On a somewhat related note: when I was picked out of the line to help a rigging crew set up one of those big music festival tents, I came to realize that rigging crew are just narcissistic construction workers. These are the people who follow around bands like The Red Hot Chili Peppers and bolt together all those beams that they hang the lights on. They don’t set up The Chili Peppers’s gear, they don’t even set up the lights, they just build a temporary structure in which The Peppers will occupy for a brief moment in time. Your average construction worker on the other hand can’t realistically believe that The Chili’s will ever set foot in whatever it is they are building. Being able to associate yourself with a well known band’s literal stomping grounds is the difference between going to work with the same pair of “durable” clothes you wore five years ago and an unshaven face, and going to work with three different outfits, a hard hat that accommodates your dreads and an unshaven face but in that really cool way.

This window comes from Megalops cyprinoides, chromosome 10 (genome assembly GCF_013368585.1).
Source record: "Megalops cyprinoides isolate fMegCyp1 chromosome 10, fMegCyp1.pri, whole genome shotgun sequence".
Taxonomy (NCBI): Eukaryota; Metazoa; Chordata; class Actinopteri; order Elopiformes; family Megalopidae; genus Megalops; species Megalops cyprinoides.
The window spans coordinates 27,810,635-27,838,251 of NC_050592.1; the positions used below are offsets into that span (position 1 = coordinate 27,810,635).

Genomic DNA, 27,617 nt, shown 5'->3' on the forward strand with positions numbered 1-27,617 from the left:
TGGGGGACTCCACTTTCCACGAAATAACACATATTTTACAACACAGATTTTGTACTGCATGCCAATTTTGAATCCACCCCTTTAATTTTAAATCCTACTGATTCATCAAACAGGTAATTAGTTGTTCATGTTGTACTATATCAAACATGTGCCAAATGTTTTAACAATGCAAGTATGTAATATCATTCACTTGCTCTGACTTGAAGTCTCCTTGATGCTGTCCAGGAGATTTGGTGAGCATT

So I made my money. I paid my bills. I built something The Chili Pepper’s might stand in. I even learned a new language. But as my forefathers’ would be saying in the U.S. of today: “It’s all in a day’s illegal immigrant work.”


*Having a degree in art and not even getting a call back to sell pencils n’ stuff was a little humiliating.

**One requirement of this job was to wear a full Scottish kilt outfit. Um… yes!

***Don’t confuse this with being a valet. That would be a dream job. These are the guys that stand in one place with a day-glo orange vest on and wave their arms usually to point you in the direction you obviously would have gone anyway. Basically, a traffic cone that is rented for minimum wage.